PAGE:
Did the Supreme Court just make the Affordable Care Act much less affordable?
The calculations are complex, and the nonpartisan Congressional Budget Office has said it will need some time to review the situation. But an early back-of-the-envelope analysis by a former CBO director suggests that Thursday’s ruling could sharply raise the cost of President Obama’s signature legislative achievement.
Douglas Holtz-Eakin now serves as president of the conservative American Action Forum, which filed several amicus briefs in support of overturning the health-care law. Holtz-Eakin, who advised 2008 Republican presidential candidate John McCain before he lost to Obama, is no friend of the administration.
Still, he asks a relevant question: Given the terms of the ruling, what’s the worst-case scenario for the federal budget? His answer: around $50 billion a year.
“There’s real money at stake here,” Holtz-Eakin said.
How does it work? The Affordable Care Act seeks to cover the uninsured in two ways: It requires states to expand Medicaid to cover those earning less than 133 percent of the federal poverty level, with the federal government initially picking up the full tab (though federal funding would later fall to cover just 90 percent of the cost of expansion). It also creates new subsidies to help people at slightly higher income levels afford private insurance on new insurance exchanges.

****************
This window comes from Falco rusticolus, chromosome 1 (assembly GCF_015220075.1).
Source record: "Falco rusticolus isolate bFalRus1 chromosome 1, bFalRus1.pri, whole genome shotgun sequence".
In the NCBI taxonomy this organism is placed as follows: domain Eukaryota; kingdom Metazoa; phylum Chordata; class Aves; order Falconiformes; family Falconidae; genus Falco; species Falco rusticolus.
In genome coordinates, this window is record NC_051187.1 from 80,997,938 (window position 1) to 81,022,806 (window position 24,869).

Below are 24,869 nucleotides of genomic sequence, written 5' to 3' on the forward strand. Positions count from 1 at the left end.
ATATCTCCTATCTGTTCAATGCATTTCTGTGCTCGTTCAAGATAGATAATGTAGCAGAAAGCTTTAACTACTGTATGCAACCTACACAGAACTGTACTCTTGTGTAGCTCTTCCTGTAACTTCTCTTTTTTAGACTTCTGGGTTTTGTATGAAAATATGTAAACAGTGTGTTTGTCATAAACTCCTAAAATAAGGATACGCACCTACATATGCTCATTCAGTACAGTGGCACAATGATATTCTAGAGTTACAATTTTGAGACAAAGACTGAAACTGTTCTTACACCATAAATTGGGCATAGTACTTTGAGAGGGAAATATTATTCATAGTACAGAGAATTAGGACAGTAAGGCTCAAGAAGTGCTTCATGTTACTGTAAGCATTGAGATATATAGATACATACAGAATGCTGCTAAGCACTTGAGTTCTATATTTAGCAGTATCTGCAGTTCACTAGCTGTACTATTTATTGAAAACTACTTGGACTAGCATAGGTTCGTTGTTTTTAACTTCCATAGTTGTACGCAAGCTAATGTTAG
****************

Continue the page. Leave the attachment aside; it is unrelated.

Under the court ruling, the federal government may not punish states that refuse to expand Medicaid eligibility. Holtz-Eakin argues that this legal development gives states a huge financial incentive to opt out of the Medicaid expansion and encourage residents earning 100 percent to 133 percent of the poverty level to seek the more expensive subsidies for private insurance, which are funded entirely by the federal government.
“Suppose that every state takes advantage of this opportunity, and that every individual who is either on Medicaid or would be eligible for the expansion actually moves to the exchanges. The federal government would save as much as $130 billion in Medicaid in 2014, but it would be on the hook for $230 billion in new insurance subsidies,” Holtz-Eakin writes. “The net bottom line: a $100 billion annual expansion in federal costs.”
Of course, not all states would forego the expansion, Holtz-Eakin says, and far fewer than 100 percent of those eligible are likely to seek the subsidies. “Accordingly, the net cost will be lower than the full $100 billion,” he says.
But given the incentives for state officials, he says, it seems safe to say that the ruling will inevitably make the law more expensive, perhaps by as much as $500 billion or so over the first 10 years.
Liberal analysts disagree.
They argue that the impact of the court ruling is likely to be small and could actually lower the cost of the health-care act. Individuals earning less than 100 percent of the poverty level are not eligible for the subsidies, and might not be covered by Medicaid, either, if states opt out of the Medicaid expansion. Under that scenario, millions of people could find themselves without access to coverage – and the federal government would not have to pay a dime for them.
Holtz-Eakin said he thinks the number of people under 100 percent of the poverty level likely to lose coverage is small compared with the group between 100 percent and 133 percent who would suddenly be eligible for the more expensive subsidies. But he’s still trying to figure that out.
“If we find out the under-100 percent are enough of the population that they’re driving these costs, then I’ll have to rethink these calculations,” he said. “But I don’t think they are.”